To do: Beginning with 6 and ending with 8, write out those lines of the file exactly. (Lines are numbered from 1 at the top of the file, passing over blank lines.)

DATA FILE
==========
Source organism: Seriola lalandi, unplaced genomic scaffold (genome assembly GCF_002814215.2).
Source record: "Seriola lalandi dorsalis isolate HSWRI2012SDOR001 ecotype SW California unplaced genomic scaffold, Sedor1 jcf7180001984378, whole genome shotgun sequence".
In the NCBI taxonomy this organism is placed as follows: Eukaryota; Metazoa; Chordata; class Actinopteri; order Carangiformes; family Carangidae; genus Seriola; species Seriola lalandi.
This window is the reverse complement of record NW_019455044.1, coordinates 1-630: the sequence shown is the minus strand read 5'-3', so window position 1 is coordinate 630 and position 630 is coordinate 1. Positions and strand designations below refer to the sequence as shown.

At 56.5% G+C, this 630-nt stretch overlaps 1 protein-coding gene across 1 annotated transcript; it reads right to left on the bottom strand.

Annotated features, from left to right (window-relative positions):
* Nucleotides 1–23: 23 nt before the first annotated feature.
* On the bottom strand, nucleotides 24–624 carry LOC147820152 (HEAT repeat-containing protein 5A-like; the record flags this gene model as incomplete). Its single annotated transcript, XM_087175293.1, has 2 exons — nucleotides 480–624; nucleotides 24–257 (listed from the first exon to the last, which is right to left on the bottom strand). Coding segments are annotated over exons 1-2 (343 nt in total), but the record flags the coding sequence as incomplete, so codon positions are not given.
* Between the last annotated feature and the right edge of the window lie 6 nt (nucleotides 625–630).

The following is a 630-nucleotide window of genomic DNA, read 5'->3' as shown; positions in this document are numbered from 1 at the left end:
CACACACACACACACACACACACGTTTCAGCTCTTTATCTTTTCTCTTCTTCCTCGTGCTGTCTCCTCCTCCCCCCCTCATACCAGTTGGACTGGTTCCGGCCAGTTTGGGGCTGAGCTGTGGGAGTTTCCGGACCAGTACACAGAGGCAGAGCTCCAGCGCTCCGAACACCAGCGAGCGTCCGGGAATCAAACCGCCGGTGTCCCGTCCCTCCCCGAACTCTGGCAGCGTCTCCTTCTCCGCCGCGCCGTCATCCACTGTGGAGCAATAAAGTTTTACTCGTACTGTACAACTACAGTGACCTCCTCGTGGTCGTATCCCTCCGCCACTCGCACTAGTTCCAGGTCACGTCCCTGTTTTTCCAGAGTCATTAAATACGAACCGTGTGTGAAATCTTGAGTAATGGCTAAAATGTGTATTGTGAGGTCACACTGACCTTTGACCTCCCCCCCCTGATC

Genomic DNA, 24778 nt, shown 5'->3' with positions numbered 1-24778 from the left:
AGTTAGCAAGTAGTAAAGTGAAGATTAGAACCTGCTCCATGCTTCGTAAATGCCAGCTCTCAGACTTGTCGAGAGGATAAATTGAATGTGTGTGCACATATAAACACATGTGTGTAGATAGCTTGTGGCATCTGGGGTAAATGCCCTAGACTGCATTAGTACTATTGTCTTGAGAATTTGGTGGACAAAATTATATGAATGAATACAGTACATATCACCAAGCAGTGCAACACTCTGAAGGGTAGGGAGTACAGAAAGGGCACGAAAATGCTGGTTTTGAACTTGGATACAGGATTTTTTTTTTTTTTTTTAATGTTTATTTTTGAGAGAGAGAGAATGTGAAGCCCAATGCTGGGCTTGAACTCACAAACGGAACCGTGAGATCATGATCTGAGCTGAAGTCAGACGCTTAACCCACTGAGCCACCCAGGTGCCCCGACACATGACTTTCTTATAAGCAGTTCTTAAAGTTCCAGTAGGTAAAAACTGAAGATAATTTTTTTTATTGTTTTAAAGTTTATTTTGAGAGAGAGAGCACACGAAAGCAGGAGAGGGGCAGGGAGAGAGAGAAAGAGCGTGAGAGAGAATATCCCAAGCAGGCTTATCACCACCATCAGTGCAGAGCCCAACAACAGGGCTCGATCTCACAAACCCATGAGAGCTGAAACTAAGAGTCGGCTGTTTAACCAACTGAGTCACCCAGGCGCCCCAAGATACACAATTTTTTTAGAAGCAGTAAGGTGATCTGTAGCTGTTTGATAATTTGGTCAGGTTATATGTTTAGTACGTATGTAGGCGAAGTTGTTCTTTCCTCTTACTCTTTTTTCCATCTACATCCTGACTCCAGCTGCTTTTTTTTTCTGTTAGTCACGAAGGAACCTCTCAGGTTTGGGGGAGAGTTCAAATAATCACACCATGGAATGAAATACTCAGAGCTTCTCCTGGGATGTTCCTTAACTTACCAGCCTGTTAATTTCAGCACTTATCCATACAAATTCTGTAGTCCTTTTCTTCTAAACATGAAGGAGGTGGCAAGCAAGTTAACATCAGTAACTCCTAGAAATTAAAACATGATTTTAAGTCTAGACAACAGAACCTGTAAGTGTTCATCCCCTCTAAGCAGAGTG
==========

Annotated features, from left to right (window-relative positions):
* Nucleotides 1–23: 23 nt before the first annotated feature.
* On the bottom strand, nucleotides 24–624 carry LOC147820152 (HEAT repeat-containing protein 5A-like; the record flags this gene model as incomplete). Its single annotated transcript, XM_087175293.1, has 2 exons — nucleotides 480–624; nucleotides 24–257 (listed from the first exon to the last, which is right to left on the bottom strand). Coding segments are annotated over exons 1-2 (343 nt in total), but the record flags the coding sequence as incomplete, so codon positions are not given.